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Innovation Space tops $1B in investment, preps for growth

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Delaware Innovation Space DuPont Experimental Station Wilmington

The portfolio companies of The Innovation Space recently eclipsed $1 billion in funding as the not-for-profit organization prepares for new tenants. | PHOTO COURTESY OF DISI

WILMINGTON – When The Innovation Space launched at the DuPont Experimental Station back in 2017, bringing together the University of Delaware, the state of Delaware and DuPont to help incubate a new generation of companies, Bill Provine tried to remain cautious about his expectations.

“I think I would have been ecstatic to clear $100 million in private investment [of portfolio companies] in this many years,” the founder and CEO of the not-for-profit organization told Delaware Business Times.

He was perhaps too cautious in his optimism though, as The Innovation Space celebrated clearing $1 billion in funding of portfolio companies this month. The success of The Innovation Space has drawn attention to Delaware as a place to grow research and development, typically at a cheaper cost than many major metro areas.

“Innovation is critical to creating jobs, opportunity, and prosperity for our state,” Gov. John Carney said in a statement. “In 2017, we partnered with DuPont and the University of Delaware to create the Innovation Space, to offer what many startups cannot afford on their own: state-of-the-art laboratories, premium lab equipment, and quality office space. This partnership has yielded strong results, assisting over 100 startups, including Prelude Therapeutics. The Innovation Space will continue to lead the way for entrepreneurs and changemakers for years to come.”

Of that $1 billion in funding, two biopharmaceutical firms – Prelude Therapeutics and NiKang Therapeutics – have accounted for nearly 75% of the total.

Bill Provine Delaware Innovation Space


Prelude, led by former Incyte executive Kris Vaddi, went public in September 2020 and has since raised $480 million in three separate rounds of public share sales. Meanwhile, NiKang, led by another former Incyte researcher Zhenhai Gao, has raised $250 million in two rounds of private equity fundraising since 2020.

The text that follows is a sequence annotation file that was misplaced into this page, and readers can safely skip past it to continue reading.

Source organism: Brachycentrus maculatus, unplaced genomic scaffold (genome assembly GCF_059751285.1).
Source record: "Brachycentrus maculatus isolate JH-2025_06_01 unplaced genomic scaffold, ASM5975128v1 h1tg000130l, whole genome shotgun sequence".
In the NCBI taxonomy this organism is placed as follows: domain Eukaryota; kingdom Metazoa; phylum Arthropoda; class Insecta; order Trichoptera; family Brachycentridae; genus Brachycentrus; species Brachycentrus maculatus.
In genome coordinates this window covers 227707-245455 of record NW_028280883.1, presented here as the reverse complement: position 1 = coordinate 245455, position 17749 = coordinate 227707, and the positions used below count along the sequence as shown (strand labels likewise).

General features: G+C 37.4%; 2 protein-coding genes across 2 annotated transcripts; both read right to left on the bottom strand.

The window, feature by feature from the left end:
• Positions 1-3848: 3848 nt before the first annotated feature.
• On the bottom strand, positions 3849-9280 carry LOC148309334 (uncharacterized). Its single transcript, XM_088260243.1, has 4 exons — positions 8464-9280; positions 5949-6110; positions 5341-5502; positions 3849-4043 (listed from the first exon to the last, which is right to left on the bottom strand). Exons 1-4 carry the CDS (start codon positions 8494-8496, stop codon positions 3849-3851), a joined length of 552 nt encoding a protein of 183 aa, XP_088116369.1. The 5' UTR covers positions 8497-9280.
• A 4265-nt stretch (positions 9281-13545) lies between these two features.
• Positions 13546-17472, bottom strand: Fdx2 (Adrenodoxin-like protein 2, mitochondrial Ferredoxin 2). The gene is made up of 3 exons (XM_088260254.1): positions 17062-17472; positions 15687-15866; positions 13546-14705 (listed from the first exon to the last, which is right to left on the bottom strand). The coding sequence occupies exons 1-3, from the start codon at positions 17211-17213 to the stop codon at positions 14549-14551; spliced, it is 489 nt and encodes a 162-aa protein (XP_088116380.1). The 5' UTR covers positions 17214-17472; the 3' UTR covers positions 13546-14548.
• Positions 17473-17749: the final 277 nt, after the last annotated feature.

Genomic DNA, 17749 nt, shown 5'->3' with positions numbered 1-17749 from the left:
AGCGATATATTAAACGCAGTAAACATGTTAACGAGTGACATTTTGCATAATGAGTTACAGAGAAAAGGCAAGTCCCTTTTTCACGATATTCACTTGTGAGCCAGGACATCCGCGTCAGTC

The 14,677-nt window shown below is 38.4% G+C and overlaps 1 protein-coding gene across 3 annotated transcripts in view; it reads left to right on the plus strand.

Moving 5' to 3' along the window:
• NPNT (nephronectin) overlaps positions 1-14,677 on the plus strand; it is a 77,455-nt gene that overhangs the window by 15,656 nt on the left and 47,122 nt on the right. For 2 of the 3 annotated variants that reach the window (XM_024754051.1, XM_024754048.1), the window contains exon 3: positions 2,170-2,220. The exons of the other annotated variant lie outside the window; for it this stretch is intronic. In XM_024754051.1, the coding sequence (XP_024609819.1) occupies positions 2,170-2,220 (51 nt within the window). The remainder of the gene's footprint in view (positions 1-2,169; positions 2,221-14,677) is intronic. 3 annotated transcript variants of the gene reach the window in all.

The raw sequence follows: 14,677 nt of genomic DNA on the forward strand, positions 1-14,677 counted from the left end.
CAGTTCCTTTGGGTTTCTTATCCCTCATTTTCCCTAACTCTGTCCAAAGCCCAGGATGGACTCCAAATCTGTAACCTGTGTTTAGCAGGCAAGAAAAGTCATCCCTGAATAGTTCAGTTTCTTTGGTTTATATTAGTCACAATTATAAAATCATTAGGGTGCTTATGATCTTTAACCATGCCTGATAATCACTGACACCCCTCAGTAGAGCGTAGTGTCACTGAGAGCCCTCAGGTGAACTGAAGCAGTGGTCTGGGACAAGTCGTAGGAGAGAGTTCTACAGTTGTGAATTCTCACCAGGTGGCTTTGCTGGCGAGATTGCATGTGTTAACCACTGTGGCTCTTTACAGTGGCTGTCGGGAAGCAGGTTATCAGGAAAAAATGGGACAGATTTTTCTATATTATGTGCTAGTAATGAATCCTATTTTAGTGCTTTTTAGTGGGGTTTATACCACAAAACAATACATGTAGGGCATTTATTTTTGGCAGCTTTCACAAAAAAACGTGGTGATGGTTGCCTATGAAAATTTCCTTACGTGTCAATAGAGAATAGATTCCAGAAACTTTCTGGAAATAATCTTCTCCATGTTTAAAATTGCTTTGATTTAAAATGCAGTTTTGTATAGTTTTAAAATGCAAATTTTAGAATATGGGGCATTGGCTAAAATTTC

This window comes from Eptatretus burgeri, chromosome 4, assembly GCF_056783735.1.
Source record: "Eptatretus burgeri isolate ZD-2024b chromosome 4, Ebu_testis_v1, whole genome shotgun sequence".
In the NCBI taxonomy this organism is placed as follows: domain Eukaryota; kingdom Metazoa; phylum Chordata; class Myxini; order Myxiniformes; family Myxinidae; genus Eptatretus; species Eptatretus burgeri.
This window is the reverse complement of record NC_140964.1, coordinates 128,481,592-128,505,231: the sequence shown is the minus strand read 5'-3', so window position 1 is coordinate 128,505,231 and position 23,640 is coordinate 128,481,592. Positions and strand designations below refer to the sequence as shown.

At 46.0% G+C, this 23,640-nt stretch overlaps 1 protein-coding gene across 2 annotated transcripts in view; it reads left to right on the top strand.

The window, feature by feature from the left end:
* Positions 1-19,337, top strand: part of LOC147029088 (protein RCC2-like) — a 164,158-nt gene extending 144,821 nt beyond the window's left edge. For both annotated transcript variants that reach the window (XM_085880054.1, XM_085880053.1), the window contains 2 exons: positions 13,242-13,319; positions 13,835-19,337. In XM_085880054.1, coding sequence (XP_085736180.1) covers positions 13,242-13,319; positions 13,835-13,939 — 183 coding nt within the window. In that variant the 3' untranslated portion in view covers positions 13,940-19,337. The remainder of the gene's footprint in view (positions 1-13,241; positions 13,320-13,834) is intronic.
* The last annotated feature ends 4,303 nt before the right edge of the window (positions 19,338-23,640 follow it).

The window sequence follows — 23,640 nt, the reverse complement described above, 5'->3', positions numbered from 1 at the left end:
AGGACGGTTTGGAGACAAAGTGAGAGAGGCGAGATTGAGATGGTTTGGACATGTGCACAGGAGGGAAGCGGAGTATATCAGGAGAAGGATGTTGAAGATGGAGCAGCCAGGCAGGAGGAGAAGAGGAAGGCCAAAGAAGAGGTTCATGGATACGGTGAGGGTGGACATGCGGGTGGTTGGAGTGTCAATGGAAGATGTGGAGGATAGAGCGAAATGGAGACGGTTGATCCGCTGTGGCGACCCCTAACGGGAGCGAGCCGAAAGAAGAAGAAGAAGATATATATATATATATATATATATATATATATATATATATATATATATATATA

But Provine emphasized that funding alone is not a sign of the importance of a company’s work.

“Therapeutics do require tens or hundreds of millions of dollars to commercialize a drug, but other industries like material science and cleantech may only need millions of dollars,” he said.

Companies like Versogen, working on clean hydrogen electrolysis; Napigen, which is using gene-editing to help improve agricultural productivity; and Hartlon, which is developing a resorbable vascular stent that is designed to salvage limbs that are at risk of amputation by restoring blood flow below the knee, were among those that Provine said were ones to watch out of its portfolio too.

“Things are coming together here and companies are progressing through the pipeline admirably,” Provine said, crediting the ecosystem and the entrepreneurs equally for the success.

A successful startup needs more than just a great idea, he explained. It needs the right workspace, it needs to hire the right people, it needs to find funders who can give it a financial runway and it needs connections to potential board members who can help visualize the path forward. That’s the piece of the puzzle that the Innovation Space has been able to fill for Delaware.

In the physical assets of the organization, The Innovation Space is continuing to upgrade its offerings, investing a $2.5 million federal earmark obtained late last year in equipment upgrades at the site.

The growth of Prelude as it has advanced trials of new small-molecule cancer drug candidates has enabled it to build a new headquarter office and lab at the nearby Chestnut Run Innovation and Science Park, scheduled to open near the end of this year. That will also free up 30,000 square feet of labs at The Innovation Space for a new tenant, and brokerage JLL is helping to market the space.

“I think there’s a variety of options on the table right now. We’re just positioning ourselves to kind of ride that next wave of growth,” Provine said, noting that ideally half of the Prelude space would be taken by a scaling company. “We’re not Labs R’ Us. You’ve got to have a great idea, a great team, and an interesting market opportunity. Then we want to go all in with you to grow and scale that company as quickly as possible.”

While many of the portfolio companies to date have had some origin in Delaware, Provine said the billion-dollar threshold will help the Innovation Space continue to seek new tenants from outside of the First State.

“We can’t just be an island to ourselves. We have to share our capability with others and have them see the value of Delaware,” he added.

That goal is why The Innovation Space also announced a new partnership with Silicon Catalyst, the worlds only incubator and accelerator focused on semiconductor solutions, to co-incubate early-stage companies focused on advanced materials and other enabling technologies critical for the semiconductor industry. 

Participants will have access to labs, mentorship, and programming from The Innovation Space alongside Silicon Catalysts startup development expertise and its comprehensive ecosystem of strategic partners and advisors.

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